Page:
Why I Deactivated My Twitter Account

Social Media Overload

Not as handsome as me, but you get the idea

When I first joined Twitter, I used it as something of a micro blog. I would tweet thoughts and ideas as they occurred to me as a result of conversations I was having with people, or situations that arose as I went about my day to day life. I was a net producer of value, usually just opening the app, posting my tweet, and then closing it again.

However, since quitting my job and having a lot more “spare” time during the day where I’m just sat around in front of the PC (there’s only so long you can spend at the gym), ostensibly studying charts and trading strategies, I found that I had less and less to contribute, and had fallen into a habit of scouring through pages of the tweets of others, looking for something I could comment on. I had gone from a net producer of value to a net consumer. I was reacting to the thoughts and ideas of others instead of giving my own.

Over time, I developed a habit to reflexively check twitter every 10 minutes. Without even realising, at any given point I would snatch my phone from my pocket and refresh the list of tweets before my conscious mind even knew what I was doing. It became a massive distraction, and was having a deleterious effect on my concentration and overall state of mind.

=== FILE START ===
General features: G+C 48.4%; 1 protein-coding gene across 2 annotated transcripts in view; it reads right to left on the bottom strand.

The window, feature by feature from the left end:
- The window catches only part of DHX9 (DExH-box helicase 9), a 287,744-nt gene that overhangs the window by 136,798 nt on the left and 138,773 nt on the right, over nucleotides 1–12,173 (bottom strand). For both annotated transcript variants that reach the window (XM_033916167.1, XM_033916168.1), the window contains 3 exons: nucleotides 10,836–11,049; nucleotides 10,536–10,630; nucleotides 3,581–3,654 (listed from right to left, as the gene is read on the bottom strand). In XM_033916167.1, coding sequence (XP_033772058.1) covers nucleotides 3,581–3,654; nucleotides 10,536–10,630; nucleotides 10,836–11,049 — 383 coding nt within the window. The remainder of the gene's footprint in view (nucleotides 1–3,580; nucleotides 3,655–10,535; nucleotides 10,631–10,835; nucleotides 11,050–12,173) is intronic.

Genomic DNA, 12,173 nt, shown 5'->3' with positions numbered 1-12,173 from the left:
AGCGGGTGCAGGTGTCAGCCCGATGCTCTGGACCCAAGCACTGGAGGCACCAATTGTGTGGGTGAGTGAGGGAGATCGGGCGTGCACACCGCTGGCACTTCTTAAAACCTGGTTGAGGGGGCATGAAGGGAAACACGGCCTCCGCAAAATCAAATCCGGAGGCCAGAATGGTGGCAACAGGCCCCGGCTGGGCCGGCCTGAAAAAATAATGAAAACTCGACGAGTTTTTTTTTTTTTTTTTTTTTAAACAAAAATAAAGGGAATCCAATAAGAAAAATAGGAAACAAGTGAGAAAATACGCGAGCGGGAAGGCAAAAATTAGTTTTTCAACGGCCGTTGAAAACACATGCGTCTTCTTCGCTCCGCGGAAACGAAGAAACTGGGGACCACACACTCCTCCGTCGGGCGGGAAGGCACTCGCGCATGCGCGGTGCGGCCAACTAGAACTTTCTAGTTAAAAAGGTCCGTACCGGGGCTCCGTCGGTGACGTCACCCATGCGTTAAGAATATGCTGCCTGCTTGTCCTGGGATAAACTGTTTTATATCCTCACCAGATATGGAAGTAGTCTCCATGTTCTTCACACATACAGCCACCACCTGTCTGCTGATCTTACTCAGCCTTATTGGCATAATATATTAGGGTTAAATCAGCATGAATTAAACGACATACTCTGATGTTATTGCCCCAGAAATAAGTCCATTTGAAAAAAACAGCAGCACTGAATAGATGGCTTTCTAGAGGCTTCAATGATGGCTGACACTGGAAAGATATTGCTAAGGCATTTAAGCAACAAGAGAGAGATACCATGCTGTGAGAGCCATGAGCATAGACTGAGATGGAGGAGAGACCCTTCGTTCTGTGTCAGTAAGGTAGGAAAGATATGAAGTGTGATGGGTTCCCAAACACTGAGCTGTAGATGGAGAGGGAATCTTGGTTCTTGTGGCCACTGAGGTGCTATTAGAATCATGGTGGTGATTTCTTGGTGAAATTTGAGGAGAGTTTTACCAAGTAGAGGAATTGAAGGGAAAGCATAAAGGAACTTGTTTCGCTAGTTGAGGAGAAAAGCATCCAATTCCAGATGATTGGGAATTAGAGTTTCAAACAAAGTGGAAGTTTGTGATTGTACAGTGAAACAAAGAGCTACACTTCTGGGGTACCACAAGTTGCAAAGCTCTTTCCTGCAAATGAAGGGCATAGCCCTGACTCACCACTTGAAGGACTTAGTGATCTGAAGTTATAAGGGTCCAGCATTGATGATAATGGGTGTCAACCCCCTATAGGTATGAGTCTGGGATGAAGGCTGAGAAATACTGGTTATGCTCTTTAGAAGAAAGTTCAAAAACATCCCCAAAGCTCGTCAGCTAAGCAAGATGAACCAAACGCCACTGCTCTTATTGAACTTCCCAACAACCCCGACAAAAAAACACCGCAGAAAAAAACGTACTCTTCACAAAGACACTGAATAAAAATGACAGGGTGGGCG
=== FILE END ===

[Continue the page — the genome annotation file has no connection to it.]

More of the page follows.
For this reason, I deactivated my account so that I could “unpollute” my mind and focus back in on the task at hand. Since I’ve done so, I’ve found my general mood much more positive, and the creative juices have started flowing once more. Initially, I still kept pulling my phone out of my pocket on reflex to check my tweets, before I realised there was nothing to check. The frequency of this has now almost decreased to zero, as I have de-trained my brain from the habit. Ironically (or more like as a direct consequence), I’ve thought of about 100 things to tweet in the last few days, none of which I’ve been able to.

I’ll probably log back into my account before the 30 day period after which it becomes deleted permanently, and unfollow most of the people I was following, since I still like the idea of using it as a sounding board for my thoughts which aren’t worth writing full blog posts about. I’ve made some good friends in the manosphere, and it’s really nothing personal, but I have other means to keep in touch with those people.

Try to make an objective assessment whether your social media interactions are actually a net positive on your life, or a hindrance to your creativity.

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10 thoughts on “Why I Deactivated My Twitter Account

  1. Yeah this is going to be a rising tide. Electronic addictions have a way of slowly creeping on you until really your only choice is cold turkey. Add to this the weather getting a little better and I suppose some internet desertion was inevitable, especially amongst self-improvers/manosphere guys.